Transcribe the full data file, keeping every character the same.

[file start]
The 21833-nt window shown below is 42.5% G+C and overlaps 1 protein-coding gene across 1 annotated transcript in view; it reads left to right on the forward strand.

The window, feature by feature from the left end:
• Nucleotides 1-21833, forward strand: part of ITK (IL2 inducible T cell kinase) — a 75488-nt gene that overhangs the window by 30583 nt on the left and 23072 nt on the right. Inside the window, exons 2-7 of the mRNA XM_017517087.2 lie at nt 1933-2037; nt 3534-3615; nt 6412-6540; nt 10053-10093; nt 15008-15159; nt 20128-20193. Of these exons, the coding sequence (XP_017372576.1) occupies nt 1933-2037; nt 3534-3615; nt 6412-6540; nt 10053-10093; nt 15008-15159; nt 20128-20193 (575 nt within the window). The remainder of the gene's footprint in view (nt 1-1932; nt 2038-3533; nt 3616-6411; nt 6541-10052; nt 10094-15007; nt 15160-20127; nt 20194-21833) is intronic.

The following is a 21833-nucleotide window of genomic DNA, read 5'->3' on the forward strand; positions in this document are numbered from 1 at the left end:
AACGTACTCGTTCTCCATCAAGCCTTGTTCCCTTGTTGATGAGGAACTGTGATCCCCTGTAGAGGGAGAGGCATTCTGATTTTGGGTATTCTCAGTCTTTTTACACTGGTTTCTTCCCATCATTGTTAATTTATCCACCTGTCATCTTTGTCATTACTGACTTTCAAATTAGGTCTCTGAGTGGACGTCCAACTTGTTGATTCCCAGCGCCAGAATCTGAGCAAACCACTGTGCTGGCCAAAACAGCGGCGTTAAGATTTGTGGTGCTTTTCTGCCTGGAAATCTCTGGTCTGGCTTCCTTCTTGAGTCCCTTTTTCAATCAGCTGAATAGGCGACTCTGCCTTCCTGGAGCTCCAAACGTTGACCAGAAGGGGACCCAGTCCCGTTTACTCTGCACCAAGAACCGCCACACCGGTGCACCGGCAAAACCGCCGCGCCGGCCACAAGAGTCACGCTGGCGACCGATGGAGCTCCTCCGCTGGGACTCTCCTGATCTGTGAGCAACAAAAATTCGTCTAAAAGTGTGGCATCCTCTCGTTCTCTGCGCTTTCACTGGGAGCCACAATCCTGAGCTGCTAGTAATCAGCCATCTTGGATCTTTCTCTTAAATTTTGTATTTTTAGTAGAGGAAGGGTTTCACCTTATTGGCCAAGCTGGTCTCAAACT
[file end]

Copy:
The 21833-nt window shown below is 42.5% G+C and overlaps 1 protein-coding gene across 1 annotated transcript in view; it reads left to right on the forward strand.

The window, feature by feature from the left end:
• Nucleotides 1-21833, forward strand: part of ITK (IL2 inducible T cell kinase) — a 75488-nt gene that overhangs the window by 30583 nt on the left and 23072 nt on the right. Inside the window, exons 2-7 of the mRNA XM_017517087.2 lie at nt 1933-2037; nt 3534-3615; nt 6412-6540; nt 10053-10093; nt 15008-15159; nt 20128-20193. Of these exons, the coding sequence (XP_017372576.1) occupies nt 1933-2037; nt 3534-3615; nt 6412-6540; nt 10053-10093; nt 15008-15159; nt 20128-20193 (575 nt within the window). The remainder of the gene's footprint in view (nt 1-1932; nt 2038-3533; nt 3616-6411; nt 6541-10052; nt 10094-15007; nt 15160-20127; nt 20194-21833) is intronic.

The following is a 21833-nucleotide window of genomic DNA, read 5'->3' on the forward strand; positions in this document are numbered from 1 at the left end:
AACGTACTCGTTCTCCATCAAGCCTTGTTCCCTTGTTGATGAGGAACTGTGATCCCCTGTAGAGGGAGAGGCATTCTGATTTTGGGTATTCTCAGTCTTTTTACACTGGTTTCTTCCCATCATTGTTAATTTATCCACCTGTCATCTTTGTCATTACTGACTTTCAAATTAGGTCTCTGAGTGGACGTCCAACTTGTTGATTCCCAGCGCCAGAATCTGAGCAAACCACTGTGCTGGCCAAAACAGCGGCGTTAAGATTTGTGGTGCTTTTCTGCCTGGAAATCTCTGGTCTGGCTTCCTTCTTGAGTCCCTTTTTCAATCAGCTGAATAGGCGACTCTGCCTTCCTGGAGCTCCAAACGTTGACCAGAAGGGGACCCAGTCCCGTTTACTCTGCACCAAGAACCGCCACACCGGTGCACCGGCAAAACCGCCGCGCCGGCCACAAGAGTCACGCTGGCGACCGATGGAGCTCCTCCGCTGGGACTCTCCTGATCTGTGAGCAACAAAAATTCGTCTAAAAGTGTGGCATCCTCTCGTTCTCTGCGCTTTCACTGGGAGCCACAATCCTGAGCTGCTAGTAATCAGCCATCTTGGATCTTTCTCTTAAATTTTGTATTTTTAGTAGAGGAAGGGTTTCACCTTATTGGCCAAGCTGGTCTCAAACT